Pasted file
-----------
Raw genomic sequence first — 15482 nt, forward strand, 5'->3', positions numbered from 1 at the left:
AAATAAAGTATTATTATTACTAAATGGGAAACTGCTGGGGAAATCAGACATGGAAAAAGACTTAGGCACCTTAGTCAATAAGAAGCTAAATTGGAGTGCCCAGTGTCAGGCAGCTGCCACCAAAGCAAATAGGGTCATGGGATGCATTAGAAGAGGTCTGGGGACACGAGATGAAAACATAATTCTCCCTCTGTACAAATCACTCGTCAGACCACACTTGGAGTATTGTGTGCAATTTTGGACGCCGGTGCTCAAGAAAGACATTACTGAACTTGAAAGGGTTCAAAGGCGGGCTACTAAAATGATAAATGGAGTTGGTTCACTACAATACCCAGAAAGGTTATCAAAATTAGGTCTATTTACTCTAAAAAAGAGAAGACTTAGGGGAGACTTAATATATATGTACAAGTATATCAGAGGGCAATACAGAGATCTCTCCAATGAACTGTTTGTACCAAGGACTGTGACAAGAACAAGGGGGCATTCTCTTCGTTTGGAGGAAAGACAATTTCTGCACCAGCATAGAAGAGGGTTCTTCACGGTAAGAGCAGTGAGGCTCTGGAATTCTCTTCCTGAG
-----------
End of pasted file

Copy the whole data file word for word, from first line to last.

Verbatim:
Raw genomic sequence first — 15482 nt, forward strand, 5'->3', positions numbered from 1 at the left:
AAATAAAGTATTATTATTACTAAATGGGAAACTGCTGGGGAAATCAGACATGGAAAAAGACTTAGGCACCTTAGTCAATAAGAAGCTAAATTGGAGTGCCCAGTGTCAGGCAGCTGCCACCAAAGCAAATAGGGTCATGGGATGCATTAGAAGAGGTCTGGGGACACGAGATGAAAACATAATTCTCCCTCTGTACAAATCACTCGTCAGACCACACTTGGAGTATTGTGTGCAATTTTGGACGCCGGTGCTCAAGAAAGACATTACTGAACTTGAAAGGGTTCAAAGGCGGGCTACTAAAATGATAAATGGAGTTGGTTCACTACAATACCCAGAAAGGTTATCAAAATTAGGTCTATTTACTCTAAAAAAGAGAAGACTTAGGGGAGACTTAATATATATGTACAAGTATATCAGAGGGCAATACAGAGATCTCTCCAATGAACTGTTTGTACCAAGGACTGTGACAAGAACAAGGGGGCATTCTCTTCGTTTGGAGGAAAGACAATTTCTGCACCAGCATAGAAGAGGGTTCTTCACGGTAAGAGCAGTGAGGCTCTGGAATTCTCTTCCTGAG